Penn State Research Foundation has inked a licensing deal with a medical device company to provide game-changing wireless energy technology for left ventricular assist devices. The technology would be utilized for patients with congestive heart failure and could eliminate wound care issues, making it more feasible to expand the number of patients for the implants to include relatively healthier patients.
The system helps the heart pump oxygen-rich blood through the body. The current generation of devices have a tube that connects the device through the skin to an external battery pack. It represents a marked improvement in the quality of life for recipients who are limited in their activities because of the infection risk posed by the tube. Although the pump can be an effective measure to bide time until a heart transplant can be done, the wireless technology could make it feasible as a permanent implant, particularly for patients who don’t meet the criteria for a transplant, and could increase life spans.
Dr. William J. Weiss, Howard E Morgan professor of surgery and bioengineering at Penn State Hershey Medical Center, is heading up a team that is working with Minnetronix in Minnesota. “Everybody sees this as part of the future,” Weiss said.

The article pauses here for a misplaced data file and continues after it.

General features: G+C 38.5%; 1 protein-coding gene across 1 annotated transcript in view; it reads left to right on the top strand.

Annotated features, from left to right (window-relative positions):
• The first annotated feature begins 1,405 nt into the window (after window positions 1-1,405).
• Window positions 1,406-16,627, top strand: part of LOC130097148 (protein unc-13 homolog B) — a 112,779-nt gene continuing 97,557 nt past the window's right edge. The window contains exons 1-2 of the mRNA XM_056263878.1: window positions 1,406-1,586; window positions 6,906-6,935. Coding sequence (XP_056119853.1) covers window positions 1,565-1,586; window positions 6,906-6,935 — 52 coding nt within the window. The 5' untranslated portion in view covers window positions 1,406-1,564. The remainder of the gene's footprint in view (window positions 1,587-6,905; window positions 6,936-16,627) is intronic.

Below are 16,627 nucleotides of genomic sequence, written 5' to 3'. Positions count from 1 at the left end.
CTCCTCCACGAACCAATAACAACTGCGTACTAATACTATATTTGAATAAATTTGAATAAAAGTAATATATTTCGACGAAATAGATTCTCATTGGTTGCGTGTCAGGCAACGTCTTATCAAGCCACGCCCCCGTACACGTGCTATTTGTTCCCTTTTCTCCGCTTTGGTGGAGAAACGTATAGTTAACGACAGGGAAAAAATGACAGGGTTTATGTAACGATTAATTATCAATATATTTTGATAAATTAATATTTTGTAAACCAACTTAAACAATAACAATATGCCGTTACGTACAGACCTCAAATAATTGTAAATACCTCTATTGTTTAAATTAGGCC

Penn State has worked on ventricular assistance device blood pumps for the heart since 1980 with funding from the National Institutes of Health. The circulatory pumps have evolved from air pumps that required patients to remain in healthcare facilities to smaller devices.
It is one of two groups in the world that has tested wireless technology for an implanted blood pump in humans. Penn State worked with Arrow International (later acquired by Teleflex) to develop the Arrow LionHeart left ventricular assist device for heart failure patients who weren’t candidates for a heart transplant in the 1990s, which culminated in a clinical trial in 2001. Abiomed also used wireless energy transfer in its AbioCor I total artificial heart clinical trial.
Among the other companies competing in this area are Thoratec and HeartWare (NASDAQ:HTWR), which has a device in clinical trials in collaboration with Dualis.
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